The book of Numbers!
So many rules and regulations on how to correctly offer sacrifices and respect the Holy Tabernacle. How could any one man keep it all straight? I love how Matthew Henry says, “Thus it would be done more decently and in order; God’s work should not be done confusedly, and in a hurry; take time, and we shall have done the sooner, or at least we shall have done the better.” If that is not confusing, I don’t know what is!
Read his commentary below and then scroll down to this week’s quiz. Enjoy:
They brought their offerings each on a separate day, in the order that they had been lately put into, so that the solemnity lasted twelve days. So God appointed (Num. 7:11): They shall bring their offering, each prince on his day, and so they did. One sabbath must needs fall within the twelve days, if not two, but it should seem they did not intermit on the sabbath, for it was holy work, proper enough for a holy day. God appointed that it should thus be done on several days, (1.) That solemnity might be prolonged, and so might be universally taken notice of by all Israel, and the remembrance of it more effectually preserved. (2.) That an equal honour might thereby be put upon each tribe respectively; in Aaron’s breast-plate each had his precious stone, so in this offering each had his day. (3.) Thus it would be done more decently and in order; God’s work should not be done confusedly, and in a hurry; take time, and we shall have done the sooner, or at least we shall have done the better. (4.) God hereby signified how much pleased he is, and how much pleased we should be, with the exercises of piety and devotion. The repetition of them should be a continual pleasure to us, and we must not be weary of well doing. If extraordinary service be required to be done for twelve days together, we must not shrink from it, nor call it a task and a burden. (5.) The priests and Levites, having this occasion to offer the same sacrifices, and those some of every sort, every day, for so many days together, would have their hands well set in, and would be well versed in the laws concerning them. (6.) The peace-offerings were all to be eaten the same day they were offered, and two oxen, five rams, five he-goats, and five lambs, were enough for one day’s festival; had there been more, especially if all had been brought on one day, there might have been danger of excess. The virtue of temperance must not be left, under pretence of the religion of feasting.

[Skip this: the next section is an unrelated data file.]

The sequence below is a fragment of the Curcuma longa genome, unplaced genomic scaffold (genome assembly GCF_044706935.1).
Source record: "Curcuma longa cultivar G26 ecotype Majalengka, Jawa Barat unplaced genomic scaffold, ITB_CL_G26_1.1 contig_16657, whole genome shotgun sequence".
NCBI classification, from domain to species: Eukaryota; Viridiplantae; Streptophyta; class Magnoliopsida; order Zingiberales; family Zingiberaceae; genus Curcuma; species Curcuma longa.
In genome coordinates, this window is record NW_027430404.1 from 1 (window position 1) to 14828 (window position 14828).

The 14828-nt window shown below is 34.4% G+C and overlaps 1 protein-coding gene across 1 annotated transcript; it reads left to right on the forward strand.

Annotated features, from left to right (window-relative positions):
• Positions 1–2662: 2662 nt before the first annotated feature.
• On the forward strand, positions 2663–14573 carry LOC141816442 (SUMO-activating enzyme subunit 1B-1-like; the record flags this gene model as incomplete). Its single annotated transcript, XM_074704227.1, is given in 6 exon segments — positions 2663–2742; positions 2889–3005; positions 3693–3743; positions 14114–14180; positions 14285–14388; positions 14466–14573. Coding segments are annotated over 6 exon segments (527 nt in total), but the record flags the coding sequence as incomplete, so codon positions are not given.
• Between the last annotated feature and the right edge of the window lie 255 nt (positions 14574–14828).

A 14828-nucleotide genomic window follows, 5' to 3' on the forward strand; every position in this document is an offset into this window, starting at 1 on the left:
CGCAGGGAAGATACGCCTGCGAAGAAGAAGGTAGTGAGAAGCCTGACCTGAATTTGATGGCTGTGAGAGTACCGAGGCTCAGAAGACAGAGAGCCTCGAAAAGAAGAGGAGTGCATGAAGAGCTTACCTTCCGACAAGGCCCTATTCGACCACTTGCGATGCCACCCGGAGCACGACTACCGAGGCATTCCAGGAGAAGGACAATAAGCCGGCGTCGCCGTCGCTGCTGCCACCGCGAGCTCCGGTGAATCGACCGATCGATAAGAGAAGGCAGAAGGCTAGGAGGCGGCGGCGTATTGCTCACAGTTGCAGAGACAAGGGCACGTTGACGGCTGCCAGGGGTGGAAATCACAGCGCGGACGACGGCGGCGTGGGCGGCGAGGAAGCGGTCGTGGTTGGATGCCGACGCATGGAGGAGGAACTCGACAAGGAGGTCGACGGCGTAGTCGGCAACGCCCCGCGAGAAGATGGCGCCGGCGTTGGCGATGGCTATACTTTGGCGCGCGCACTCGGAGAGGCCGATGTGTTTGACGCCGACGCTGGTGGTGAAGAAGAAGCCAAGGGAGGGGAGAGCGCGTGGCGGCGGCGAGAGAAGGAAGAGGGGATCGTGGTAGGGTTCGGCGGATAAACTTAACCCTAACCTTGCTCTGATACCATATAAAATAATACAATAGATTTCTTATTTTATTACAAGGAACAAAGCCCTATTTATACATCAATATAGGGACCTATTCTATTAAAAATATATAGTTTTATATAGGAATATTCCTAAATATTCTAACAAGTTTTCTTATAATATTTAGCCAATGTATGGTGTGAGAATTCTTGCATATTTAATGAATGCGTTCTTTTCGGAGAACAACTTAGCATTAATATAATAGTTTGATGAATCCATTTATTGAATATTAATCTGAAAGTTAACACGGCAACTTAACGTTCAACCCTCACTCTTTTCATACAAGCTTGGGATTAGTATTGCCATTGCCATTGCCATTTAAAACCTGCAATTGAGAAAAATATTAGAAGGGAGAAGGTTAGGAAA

Source: Biblegateway: MATTHEW HENRY’S CONCISE COMMENTARY ON THE BIBLE